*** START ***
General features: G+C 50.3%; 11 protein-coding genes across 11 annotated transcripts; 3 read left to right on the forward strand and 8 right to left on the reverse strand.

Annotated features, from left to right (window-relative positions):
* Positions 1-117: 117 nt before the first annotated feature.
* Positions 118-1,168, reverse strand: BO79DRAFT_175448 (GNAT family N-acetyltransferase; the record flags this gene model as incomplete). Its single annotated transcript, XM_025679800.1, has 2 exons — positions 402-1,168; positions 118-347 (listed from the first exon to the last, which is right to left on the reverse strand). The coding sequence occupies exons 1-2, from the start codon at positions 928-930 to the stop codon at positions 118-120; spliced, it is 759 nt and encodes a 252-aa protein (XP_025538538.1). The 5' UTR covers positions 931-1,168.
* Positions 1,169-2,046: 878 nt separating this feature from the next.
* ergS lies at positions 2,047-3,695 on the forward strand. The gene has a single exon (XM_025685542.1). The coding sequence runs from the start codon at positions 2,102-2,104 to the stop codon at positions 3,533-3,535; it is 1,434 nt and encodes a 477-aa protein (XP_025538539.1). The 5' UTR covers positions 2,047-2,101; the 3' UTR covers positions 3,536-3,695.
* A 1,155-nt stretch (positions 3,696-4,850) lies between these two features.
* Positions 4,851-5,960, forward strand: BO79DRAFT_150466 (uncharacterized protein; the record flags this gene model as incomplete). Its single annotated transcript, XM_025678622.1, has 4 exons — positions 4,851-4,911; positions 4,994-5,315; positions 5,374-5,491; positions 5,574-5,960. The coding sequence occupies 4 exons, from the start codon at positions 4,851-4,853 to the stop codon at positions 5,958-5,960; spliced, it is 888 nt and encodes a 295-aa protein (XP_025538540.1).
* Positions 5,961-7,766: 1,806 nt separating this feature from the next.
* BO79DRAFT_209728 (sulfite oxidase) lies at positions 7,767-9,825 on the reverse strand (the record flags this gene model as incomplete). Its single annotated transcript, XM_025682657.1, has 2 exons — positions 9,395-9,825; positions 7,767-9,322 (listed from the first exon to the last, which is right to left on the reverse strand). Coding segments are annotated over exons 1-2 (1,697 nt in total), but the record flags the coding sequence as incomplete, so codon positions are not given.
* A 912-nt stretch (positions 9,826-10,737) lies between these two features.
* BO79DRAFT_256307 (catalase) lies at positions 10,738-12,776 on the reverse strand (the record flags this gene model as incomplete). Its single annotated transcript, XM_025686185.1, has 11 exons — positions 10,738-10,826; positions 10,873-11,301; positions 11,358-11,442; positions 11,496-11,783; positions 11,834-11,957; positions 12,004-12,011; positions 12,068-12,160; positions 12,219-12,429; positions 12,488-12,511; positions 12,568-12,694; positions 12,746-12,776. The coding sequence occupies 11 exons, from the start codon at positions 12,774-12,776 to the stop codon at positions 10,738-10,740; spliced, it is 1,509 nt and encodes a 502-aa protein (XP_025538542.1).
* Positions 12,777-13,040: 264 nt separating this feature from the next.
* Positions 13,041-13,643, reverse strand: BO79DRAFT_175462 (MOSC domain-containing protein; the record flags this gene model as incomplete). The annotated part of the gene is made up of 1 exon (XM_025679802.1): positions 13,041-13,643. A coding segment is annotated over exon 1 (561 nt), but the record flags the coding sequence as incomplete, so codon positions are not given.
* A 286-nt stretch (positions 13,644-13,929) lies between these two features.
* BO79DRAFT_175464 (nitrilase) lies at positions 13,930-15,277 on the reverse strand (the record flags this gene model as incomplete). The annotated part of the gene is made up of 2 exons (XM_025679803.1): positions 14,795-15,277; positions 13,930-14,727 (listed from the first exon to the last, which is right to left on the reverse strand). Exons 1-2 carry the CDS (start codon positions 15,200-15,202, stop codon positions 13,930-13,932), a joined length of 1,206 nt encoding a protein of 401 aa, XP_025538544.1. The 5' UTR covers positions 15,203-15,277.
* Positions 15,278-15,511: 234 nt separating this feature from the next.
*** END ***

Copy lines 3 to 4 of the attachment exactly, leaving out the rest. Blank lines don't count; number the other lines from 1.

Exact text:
* Positions 1-117: 117 nt before the first annotated feature.
* Positions 118-1,168, reverse strand: BO79DRAFT_175448 (GNAT family N-acetyltransferase; the record flags this gene model as incomplete). Its single annotated transcript, XM_025679800.1, has 2 exons — positions 402-1,168; positions 118-347 (listed from the first exon to the last, which is right to left on the reverse strand). The coding sequence occupies exons 1-2, from the start codon at positions 928-930 to the stop codon at positions 118-120; spliced, it is 759 nt and encodes a 252-aa protein (XP_025538538.1). The 5' UTR covers positions 931-1,168.